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High-energy cosmic ray particles crash into the Earth.
NASA has announced that its next Centennial Challenge will invite teams to try and extract air from lunar soil: the MoonROx (Moon Regolith Oxygen) challenge. Specifically, the teams will need to build a piece of hardware within mass and power requirements that can extract 5 kg (11 lbs) of oxygen out of simulated lunar soil within an 8 hour period. The first team to succeed will win $250,000 USD. The competition expires June 1, 2008, if nobody is able to take the prize.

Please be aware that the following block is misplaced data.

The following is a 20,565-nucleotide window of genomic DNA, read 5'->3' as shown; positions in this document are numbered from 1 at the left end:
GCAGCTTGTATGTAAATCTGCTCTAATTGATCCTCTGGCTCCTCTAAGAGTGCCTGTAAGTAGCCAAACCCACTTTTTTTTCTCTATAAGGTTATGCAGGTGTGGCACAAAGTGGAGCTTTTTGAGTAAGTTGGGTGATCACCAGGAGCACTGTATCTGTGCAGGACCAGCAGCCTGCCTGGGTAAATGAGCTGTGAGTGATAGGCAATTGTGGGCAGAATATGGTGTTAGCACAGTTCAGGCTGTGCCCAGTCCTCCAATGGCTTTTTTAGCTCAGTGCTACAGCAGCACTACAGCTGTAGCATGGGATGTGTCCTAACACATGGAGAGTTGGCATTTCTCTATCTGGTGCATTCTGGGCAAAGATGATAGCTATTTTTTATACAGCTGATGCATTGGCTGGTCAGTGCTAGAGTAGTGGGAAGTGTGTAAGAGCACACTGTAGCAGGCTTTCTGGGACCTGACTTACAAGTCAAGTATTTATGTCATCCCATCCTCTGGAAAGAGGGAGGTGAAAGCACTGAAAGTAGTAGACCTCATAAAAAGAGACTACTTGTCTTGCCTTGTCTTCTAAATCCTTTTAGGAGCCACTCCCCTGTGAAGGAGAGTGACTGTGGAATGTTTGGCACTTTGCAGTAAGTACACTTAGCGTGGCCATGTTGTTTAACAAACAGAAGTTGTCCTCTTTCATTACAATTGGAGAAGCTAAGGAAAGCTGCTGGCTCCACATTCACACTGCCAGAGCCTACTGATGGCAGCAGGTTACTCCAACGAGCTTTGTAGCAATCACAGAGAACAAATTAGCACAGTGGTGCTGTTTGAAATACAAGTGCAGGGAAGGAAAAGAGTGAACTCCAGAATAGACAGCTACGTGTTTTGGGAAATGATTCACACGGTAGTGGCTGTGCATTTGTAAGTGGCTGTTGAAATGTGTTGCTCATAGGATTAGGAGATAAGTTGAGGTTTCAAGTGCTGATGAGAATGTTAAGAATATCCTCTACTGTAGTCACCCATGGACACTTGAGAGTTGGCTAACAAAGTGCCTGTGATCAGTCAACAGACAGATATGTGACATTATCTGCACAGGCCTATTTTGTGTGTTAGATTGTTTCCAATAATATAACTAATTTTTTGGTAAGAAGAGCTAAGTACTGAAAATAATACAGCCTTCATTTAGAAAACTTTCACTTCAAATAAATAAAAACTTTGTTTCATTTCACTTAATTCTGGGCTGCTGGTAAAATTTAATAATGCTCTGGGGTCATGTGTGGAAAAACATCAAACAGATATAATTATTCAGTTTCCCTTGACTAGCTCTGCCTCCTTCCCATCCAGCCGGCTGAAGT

When high-energy cosmic ray particles crash into the Earth's atmosphere, they produce some of the brightest radio flashes ever seen in the sky. And they had largely gone unnoticed until now. A new detector called LOPES uses prototype antennas which will eventually be built into the largest radio telescope in the world to watch the sky for these radio flashes. By studying these flashes, Astronomers may gain some insights into the nature and origin of these cosmic rays.
NASA's Mars Global Surveyor spacecraft turned its gaze on its satellite neighbours recently, and took pictures of both Mars Odyssey and the ESA's Mars Express spacecraft. Mars Express was photographed from about 250 km (155 miles) away, while Mars Odyssey was only 90 km (56 miles) away. In both cases, the spacecraft were moving quickly relative to each other, so the timing had to be perfect to actually capture anything with Surveyor's camera.
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